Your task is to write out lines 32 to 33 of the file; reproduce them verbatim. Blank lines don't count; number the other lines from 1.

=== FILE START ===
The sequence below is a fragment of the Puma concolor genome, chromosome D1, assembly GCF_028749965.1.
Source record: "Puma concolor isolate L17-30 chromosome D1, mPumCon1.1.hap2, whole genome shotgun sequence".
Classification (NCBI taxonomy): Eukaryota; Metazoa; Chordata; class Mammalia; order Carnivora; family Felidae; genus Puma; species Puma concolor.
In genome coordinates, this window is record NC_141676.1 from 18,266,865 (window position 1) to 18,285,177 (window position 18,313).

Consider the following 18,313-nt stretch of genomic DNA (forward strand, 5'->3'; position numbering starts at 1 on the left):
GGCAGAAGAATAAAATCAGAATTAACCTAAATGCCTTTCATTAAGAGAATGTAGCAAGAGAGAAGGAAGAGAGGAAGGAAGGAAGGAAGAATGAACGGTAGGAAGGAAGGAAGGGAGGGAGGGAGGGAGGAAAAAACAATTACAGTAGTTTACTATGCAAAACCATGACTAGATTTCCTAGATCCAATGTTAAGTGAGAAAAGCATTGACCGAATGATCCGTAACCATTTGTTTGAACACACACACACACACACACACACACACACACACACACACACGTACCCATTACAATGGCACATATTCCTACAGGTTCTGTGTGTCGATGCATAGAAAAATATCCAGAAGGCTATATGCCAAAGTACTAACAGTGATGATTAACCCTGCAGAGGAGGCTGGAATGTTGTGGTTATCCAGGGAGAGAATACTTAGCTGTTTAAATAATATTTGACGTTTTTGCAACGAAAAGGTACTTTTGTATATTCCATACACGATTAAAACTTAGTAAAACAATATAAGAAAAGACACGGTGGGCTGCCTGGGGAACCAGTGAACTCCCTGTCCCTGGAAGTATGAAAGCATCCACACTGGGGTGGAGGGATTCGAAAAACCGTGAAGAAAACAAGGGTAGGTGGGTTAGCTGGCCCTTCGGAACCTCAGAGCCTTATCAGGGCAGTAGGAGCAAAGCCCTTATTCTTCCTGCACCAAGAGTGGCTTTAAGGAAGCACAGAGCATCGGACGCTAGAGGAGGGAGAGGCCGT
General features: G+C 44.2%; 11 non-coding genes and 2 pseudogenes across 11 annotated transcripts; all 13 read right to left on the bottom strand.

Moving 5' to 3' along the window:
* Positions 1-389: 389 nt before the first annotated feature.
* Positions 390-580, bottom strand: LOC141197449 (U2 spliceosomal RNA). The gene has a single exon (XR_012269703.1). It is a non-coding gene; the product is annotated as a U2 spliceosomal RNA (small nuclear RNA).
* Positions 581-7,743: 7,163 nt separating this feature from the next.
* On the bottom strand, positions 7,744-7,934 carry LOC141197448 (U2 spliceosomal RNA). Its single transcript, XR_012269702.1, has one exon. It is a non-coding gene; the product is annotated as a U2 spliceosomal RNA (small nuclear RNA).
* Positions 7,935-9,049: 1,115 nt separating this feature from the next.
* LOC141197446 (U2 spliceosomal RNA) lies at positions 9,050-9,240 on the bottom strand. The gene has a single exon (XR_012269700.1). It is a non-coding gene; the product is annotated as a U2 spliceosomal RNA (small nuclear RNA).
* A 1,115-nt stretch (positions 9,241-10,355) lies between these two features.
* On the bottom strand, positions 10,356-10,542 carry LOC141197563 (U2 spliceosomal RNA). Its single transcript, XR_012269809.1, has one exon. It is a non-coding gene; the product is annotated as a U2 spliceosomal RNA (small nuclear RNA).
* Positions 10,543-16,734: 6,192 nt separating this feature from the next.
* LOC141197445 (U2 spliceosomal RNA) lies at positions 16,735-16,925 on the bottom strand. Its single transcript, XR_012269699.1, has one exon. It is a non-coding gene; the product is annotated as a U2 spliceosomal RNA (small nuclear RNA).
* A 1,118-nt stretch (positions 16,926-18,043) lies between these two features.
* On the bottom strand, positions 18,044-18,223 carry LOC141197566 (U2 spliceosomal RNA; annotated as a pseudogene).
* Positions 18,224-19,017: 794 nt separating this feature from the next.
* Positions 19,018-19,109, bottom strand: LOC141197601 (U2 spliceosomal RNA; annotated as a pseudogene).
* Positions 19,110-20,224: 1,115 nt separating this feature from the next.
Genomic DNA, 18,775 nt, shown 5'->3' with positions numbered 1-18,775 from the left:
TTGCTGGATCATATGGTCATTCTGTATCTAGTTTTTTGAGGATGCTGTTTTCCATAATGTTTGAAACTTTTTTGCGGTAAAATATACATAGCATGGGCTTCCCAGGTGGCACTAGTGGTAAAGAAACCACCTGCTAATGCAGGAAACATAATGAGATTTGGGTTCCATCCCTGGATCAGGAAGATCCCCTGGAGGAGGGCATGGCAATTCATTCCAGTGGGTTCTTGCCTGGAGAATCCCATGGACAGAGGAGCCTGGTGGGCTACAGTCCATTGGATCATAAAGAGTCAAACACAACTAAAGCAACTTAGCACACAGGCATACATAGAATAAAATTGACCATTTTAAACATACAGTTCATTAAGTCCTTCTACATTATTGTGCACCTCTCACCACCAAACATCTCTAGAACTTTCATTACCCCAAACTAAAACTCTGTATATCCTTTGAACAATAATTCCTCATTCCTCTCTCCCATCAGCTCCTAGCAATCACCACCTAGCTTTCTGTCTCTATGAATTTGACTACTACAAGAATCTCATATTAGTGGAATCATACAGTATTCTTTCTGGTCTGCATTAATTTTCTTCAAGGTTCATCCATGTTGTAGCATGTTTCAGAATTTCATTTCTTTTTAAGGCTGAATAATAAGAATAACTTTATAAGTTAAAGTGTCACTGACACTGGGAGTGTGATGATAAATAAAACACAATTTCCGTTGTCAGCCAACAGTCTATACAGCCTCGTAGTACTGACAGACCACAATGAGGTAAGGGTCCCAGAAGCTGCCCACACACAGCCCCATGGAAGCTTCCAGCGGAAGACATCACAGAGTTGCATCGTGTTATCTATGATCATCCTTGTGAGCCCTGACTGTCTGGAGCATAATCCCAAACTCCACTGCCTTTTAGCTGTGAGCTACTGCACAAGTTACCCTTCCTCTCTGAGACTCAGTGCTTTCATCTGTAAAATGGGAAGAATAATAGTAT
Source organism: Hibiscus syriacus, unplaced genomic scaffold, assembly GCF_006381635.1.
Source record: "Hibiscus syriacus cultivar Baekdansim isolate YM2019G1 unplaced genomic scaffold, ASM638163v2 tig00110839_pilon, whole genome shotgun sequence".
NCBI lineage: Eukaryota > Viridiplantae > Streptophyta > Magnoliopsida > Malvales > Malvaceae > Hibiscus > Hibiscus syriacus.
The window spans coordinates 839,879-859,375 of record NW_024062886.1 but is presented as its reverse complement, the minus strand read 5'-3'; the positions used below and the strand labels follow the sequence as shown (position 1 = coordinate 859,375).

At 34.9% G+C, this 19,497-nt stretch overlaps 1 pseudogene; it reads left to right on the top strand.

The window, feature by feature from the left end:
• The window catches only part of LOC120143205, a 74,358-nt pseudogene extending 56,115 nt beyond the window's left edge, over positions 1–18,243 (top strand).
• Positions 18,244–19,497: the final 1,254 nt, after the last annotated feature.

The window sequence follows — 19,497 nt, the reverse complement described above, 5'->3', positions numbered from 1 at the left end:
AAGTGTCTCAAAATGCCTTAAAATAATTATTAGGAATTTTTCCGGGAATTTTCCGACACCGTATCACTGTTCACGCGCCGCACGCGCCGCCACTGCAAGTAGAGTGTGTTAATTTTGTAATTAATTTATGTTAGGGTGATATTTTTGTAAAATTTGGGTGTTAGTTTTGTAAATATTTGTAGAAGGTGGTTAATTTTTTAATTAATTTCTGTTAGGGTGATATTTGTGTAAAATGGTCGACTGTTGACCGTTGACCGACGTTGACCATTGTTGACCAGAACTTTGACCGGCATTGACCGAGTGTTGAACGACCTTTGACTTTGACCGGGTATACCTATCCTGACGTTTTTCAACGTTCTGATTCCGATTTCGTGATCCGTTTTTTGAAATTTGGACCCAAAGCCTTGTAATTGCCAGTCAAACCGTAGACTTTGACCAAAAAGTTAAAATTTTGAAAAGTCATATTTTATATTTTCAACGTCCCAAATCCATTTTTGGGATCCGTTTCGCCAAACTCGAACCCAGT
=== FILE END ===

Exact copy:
• The window catches only part of LOC120143205, a 74,358-nt pseudogene extending 56,115 nt beyond the window's left edge, over positions 1–18,243 (top strand).
• Positions 18,244–19,497: the final 1,254 nt, after the last annotated feature.